/Answers: The Scariest Movie Scenes of All Time

scariest movie scenes

Every week in /Answers, we attempt to answer a new pop culture-related question. This week’s edition, tying in with the release of Alien: Covenant, asks “What is the single scariest scene you’ve ever watched in a movie?” As always, we have submissions from the /Film writing crew and podcast team.

If you’d like to share your pick for the scariest movie scene, please send your thoughts to slashfilmpitches@gmail.com for a chance to be featured on the site. Find our choices below!

Alex Riviello: An American Werewolf in London

I was 10 or 11 – far too young to be watching An American Werewolf in London. But that’s the movie my dad had chosen to show me. I still don’t know what prompted his decision, since he was never big on horror.

Regardless, it happened. After turning it on, my dad stuck to his usual M.O., which involved nodding off after about half an hour into a deep, snoring sleep. This was good in some way,s since it allowed me to avoid awkward conversations during the scene in the porno theater…but it also meant that I was alone…in the dark…with the wolf.

I was disgusted by Griffin Dunne’s wiggly skin. I watched the transformation scene in horror. But the scene that rattled me the most is the simplest, the purest.

The Tube.

The worst horrors are the ones your own mind makes for you, and the film plays on that beautifully in this moment. You watch as the man gets more and more terrified of something off screen. He gets lost in the maze of the tunnels and begins to lose himself as well, as he reverts to the primal fear of survival that mimics what the audience is feeling right this moment.

I looked over at the other couch to see my dad sleeping. The house was dark, and quiet…and then the werewolf calmly walks into the top of the frame and I literally jumped off of the couch. What the hell was that?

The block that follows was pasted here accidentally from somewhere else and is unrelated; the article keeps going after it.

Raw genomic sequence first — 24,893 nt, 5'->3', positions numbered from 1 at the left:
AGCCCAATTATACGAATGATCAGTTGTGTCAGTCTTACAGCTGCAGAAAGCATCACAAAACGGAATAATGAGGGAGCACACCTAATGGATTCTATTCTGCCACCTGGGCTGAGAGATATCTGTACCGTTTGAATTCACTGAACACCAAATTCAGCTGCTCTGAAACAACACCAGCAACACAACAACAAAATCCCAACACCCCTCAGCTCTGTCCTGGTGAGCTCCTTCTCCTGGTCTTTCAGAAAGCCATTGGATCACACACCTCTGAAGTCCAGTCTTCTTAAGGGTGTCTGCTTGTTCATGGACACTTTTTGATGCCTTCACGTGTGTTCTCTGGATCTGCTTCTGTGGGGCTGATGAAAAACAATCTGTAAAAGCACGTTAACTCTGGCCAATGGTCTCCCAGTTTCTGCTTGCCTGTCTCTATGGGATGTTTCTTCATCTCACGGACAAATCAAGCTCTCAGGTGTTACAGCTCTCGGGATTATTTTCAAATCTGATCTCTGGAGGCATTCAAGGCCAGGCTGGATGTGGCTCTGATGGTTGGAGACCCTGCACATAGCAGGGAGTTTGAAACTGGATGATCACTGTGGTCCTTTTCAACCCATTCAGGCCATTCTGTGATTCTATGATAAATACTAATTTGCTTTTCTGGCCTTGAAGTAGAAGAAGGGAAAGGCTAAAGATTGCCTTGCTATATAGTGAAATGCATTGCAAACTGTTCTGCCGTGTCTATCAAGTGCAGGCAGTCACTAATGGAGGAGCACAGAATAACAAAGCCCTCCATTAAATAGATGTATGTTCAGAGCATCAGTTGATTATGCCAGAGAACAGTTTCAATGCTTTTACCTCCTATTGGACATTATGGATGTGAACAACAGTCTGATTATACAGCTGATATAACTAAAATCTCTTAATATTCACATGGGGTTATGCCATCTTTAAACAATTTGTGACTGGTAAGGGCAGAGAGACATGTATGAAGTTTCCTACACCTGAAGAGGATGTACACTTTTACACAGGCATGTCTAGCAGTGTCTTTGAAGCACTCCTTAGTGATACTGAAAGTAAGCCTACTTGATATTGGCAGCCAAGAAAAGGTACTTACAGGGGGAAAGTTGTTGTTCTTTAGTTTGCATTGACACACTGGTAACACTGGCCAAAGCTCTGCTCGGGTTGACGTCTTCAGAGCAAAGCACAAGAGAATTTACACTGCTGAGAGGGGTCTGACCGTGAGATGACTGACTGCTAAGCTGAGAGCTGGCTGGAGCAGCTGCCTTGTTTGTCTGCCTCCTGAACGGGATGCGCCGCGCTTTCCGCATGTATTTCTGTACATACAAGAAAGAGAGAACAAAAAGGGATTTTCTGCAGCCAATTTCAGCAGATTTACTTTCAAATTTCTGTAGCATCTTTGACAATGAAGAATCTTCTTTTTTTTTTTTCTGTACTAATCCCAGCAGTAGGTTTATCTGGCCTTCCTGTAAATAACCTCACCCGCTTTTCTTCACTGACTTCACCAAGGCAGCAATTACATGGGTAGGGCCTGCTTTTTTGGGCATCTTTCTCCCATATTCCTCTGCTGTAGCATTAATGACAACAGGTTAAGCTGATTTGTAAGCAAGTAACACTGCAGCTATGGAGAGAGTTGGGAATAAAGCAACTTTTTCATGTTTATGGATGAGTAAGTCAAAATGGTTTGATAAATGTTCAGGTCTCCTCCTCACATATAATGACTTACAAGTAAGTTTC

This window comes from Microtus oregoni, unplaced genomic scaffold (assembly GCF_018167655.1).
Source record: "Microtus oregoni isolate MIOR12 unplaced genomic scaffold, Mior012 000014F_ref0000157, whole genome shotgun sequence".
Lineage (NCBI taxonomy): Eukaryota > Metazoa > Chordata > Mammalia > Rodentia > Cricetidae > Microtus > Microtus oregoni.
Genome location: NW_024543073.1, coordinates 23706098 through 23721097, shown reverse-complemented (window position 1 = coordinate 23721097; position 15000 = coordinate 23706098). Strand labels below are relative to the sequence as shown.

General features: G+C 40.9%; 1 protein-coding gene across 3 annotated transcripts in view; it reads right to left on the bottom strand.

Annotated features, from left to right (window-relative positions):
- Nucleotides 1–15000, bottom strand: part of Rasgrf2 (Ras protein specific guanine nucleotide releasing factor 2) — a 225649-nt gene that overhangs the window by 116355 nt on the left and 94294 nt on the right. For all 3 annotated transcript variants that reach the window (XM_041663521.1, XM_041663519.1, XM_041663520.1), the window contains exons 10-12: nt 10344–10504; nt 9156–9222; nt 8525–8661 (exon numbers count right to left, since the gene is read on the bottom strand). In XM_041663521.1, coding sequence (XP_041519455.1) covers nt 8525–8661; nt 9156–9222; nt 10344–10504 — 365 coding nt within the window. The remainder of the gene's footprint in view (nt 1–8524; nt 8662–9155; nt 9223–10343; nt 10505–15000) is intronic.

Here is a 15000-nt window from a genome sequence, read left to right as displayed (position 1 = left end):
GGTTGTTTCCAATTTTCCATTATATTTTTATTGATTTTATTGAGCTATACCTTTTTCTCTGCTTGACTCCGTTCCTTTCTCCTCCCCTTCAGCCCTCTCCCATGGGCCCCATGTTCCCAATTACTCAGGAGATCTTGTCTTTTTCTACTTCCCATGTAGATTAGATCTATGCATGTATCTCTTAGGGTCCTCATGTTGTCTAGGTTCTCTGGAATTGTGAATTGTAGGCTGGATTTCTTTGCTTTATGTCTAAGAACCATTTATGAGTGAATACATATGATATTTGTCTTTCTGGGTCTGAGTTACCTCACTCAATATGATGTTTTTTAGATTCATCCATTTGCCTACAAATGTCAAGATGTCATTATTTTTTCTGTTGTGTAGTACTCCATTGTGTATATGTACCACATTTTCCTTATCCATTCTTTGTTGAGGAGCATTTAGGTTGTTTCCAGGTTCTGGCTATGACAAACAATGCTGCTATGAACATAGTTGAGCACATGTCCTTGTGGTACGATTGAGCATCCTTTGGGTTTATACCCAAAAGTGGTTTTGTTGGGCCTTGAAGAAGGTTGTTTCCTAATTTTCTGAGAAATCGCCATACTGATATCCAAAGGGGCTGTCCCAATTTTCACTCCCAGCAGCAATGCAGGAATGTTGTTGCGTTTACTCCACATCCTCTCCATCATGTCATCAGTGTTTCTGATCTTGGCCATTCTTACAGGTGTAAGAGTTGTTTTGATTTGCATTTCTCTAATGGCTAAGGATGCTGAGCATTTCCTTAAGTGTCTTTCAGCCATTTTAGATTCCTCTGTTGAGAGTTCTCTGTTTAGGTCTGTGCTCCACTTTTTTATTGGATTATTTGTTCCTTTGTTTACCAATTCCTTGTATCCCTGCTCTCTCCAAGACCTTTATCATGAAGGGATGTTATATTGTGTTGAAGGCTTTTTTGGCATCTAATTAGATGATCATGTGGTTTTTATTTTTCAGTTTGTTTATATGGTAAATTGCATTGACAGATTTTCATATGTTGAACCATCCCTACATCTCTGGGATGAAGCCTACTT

Later on I recognized the film for its comedic genius but that night? It wasn’t funny.

Ethan Anderton: Halloween

While I find myself startled and anxious by plenty of horror movies, I’ve never really felt a genuine sense of dread or even fright while watching one. Whenever friends tell me they can’t watch horror movies because they’ll have nightmares for days or they get too scared, it’s not something that I understand. However, there is one particular scene from a classic horror movie that totally freaked me out, and while it’s not necessarily as scary today, at the time I saw the scene in question, it made me feel as scared as a horror movie will probably ever make me feel.

When I first saw the original Halloween, I was probably a little too young to be watching that kind of horror movie, but that kind of thing is a rite of passage. By today’s horror standards, John Carpenter’s 1978 is fairly tame, but at the time, it was a groundbreaking piece of horror and it essentially launched the slasher genre. However, at the time that I saw it, I was already familiar with other horror movies that came after Halloween that didn’t really terrify me much. I had already crossed paths with a couple Friday the 13th movies and A Nightmare on Elm Street, and while they were certainly suspenseful, I didn’t find myself really scared by them. So why did Halloween frighten me?

Well, it’s the particular sequence you see above when Laurie Strode (Jamie Lee Curtis) walks home from school. Michael Myers stalks her, though he doesn’t exactly pursue her. The difference between Halloween and the other horror movies I had seen at the time is that Michael Myers was appearing in broad daylight, where anyone could see him. For some reason, this was more terrifying to me than Jason Voorhees killing campers in the woods at night or Freddy Krueger haunting dreams. I think it was just the fact the daytime is when people often feel the most safe, but Michael Myers had no problem stalking Laurie Strode while the sun was still up, and that’s pretty terrifying when you think about it.